Director: Olivier Assayas
Cast: Chloë Sevigny, Connie Nielsen, Charles Berling, Gina Gershon
Synopsis: Two rival corporations compete to distribute 3D manga pornography. While tensions mount, they’re introduced to American internet company Demonlover – which might be a front for an even more illicit, real-time, interactive torture site known as the Hellfire club.
Critique: I’ve mostly dispensed with trying to explain Assayas’s films in terms of genre. Assayas is always operating on a more elevated aesthetic plateau, his films are consistently globally minded, and like Carlos, Clouds of Sils Maria, and Clean he’s assembled a stellar international cast, locale (Mexico, Japan, France) and fluidly transcends genres. In referential terms to the director’s work, Demonlover is as much a thriller as Personal Shopper is a horror film. Of course, that hardly scratches the surface of multi-layered dimensional Rubik’s cube of Assayas’s 2002 feature. The story is part corporate espionage, turned erotic thriller, compounded with a kinky cyberpunk subterfuge. Despite the film’s full immersion into the taboo world of torture and pornography, Assayas is anything but subtle. However, his deft handling and casually frenzied realization is inspired and potent. The story is tangled, the interpersonal alliances are always shifting, and at certain plot junctures the film seems to suspend logic in favor of an overall surreal dissolution, but Demonlover is an immersive experience that plays on an unheard filmic frequency. The ensemble cast is wonderful, and the score by Sonic Youth is an added bonus.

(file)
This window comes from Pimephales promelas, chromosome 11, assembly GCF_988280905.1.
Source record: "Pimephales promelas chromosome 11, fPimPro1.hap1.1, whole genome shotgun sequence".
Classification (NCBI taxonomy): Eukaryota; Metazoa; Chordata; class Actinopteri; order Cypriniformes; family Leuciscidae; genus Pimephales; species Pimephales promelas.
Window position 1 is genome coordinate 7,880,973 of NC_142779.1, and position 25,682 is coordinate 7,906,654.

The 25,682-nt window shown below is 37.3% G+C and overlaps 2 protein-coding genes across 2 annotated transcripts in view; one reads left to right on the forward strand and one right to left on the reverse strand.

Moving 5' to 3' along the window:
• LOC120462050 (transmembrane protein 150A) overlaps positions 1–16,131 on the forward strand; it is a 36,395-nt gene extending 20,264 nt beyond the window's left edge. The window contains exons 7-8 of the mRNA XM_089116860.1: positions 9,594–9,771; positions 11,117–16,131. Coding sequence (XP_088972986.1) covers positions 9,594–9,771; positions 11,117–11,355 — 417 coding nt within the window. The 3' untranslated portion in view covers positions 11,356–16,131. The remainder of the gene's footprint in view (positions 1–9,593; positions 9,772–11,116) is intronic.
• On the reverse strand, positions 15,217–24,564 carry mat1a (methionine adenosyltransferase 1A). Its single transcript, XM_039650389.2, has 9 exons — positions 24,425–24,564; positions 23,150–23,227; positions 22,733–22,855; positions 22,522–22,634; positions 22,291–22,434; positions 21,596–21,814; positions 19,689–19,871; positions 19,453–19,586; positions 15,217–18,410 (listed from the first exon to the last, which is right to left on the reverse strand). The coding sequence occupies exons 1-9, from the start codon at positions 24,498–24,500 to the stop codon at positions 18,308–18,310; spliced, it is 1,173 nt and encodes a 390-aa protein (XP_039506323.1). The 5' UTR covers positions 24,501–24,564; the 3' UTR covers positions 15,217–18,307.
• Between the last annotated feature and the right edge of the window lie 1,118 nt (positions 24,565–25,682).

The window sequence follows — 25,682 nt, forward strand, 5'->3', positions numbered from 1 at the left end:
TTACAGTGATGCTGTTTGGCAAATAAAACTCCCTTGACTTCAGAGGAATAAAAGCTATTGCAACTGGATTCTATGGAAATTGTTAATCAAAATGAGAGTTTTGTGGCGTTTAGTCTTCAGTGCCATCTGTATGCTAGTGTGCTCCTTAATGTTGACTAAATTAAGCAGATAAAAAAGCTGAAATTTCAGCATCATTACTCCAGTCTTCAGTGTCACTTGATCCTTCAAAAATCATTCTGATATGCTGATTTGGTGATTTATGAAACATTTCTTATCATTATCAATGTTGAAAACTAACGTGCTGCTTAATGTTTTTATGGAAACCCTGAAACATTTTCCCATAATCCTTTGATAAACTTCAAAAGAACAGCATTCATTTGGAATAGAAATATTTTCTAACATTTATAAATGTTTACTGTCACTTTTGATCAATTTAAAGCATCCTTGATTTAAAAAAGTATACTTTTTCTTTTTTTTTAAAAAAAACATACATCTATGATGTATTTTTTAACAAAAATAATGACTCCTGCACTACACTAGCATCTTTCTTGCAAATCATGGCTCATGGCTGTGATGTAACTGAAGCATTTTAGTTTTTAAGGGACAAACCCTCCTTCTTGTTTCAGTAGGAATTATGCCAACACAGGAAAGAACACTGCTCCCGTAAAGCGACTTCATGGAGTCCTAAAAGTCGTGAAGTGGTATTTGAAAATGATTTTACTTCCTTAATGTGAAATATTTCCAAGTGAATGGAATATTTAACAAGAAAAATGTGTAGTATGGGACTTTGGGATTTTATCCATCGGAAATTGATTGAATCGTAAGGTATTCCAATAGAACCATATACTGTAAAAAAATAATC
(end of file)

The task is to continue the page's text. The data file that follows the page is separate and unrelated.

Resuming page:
Why it Belongs in the Collection: The Criterion Collection has done right by Olivier Assayas over the past few years, and it wouldn’t come as a surprise if their coverage of his work should continue. And in the spirit of turning people on to movies that were overlooked, or maligned by critics, Demonlover would be an ideal candidate for restoration and release. Furthermore, Demonlover was a hot-button issue with censorship and distribution. Some truncated versions pixelate shots of animated genitalia, as well as omitting more graphic nudity. While the Palm Pictures DVD claims to be the “unrated directors cut,” it still clocks in at 116 minutes when the alleged runtimes (according to Letterboxd, IMDB) vary from 120 to 129 minutes. If anyone’s going to deliver a genuinely definitive release of Demonlover, it should be Criterion.